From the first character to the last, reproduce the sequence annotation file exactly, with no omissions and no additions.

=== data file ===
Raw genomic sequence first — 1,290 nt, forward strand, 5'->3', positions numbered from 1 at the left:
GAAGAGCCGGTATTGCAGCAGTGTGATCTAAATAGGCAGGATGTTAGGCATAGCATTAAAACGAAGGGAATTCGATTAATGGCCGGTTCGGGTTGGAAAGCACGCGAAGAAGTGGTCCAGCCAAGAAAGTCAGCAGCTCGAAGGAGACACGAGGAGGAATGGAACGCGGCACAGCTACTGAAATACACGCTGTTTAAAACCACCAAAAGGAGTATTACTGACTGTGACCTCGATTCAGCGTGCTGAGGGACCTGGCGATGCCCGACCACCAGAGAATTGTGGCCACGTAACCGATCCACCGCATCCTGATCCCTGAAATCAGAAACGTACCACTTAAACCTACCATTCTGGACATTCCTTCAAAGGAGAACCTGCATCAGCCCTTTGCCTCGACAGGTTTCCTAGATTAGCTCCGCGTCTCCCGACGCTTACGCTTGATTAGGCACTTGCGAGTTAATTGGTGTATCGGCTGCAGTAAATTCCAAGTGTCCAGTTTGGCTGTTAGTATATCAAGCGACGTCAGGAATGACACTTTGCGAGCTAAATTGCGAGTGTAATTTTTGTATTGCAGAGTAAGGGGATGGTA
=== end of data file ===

Raw genomic sequence first — 1,290 nt, forward strand, 5'->3', positions numbered from 1 at the left:
GAAGAGCCGGTATTGCAGCAGTGTGATCTAAATAGGCAGGATGTTAGGCATAGCATTAAAACGAAGGGAATTCGATTAATGGCCGGTTCGGGTTGGAAAGCACGCGAAGAAGTGGTCCAGCCAAGAAAGTCAGCAGCTCGAAGGAGACACGAGGAGGAATGGAACGCGGCACAGCTACTGAAATACACGCTGTTTAAAACCACCAAAAGGAGTATTACTGACTGTGACCTCGATTCAGCGTGCTGAGGGACCTGGCGATGCCCGACCACCAGAGAATTGTGGCCACGTAACCGATCCACCGCATCCTGATCCCTGAAATCAGAAACGTACCACTTAAACCTACCATTCTGGACATTCCTTCAAAGGAGAACCTGCATCAGCCCTTTGCCTCGACAGGTTTCCTAGATTAGCTCCGCGTCTCCCGACGCTTACGCTTGATTAGGCACTTGCGAGTTAATTGGTGTATCGGCTGCAGTAAATTCCAAGTGTCCAGTTTGGCTGTTAGTATATCAAGCGACGTCAGGAATGACACTTTGCGAGCTAAATTGCGAGTGTAATTTTTGTATTGCAGAGTAAGGGGATGGTA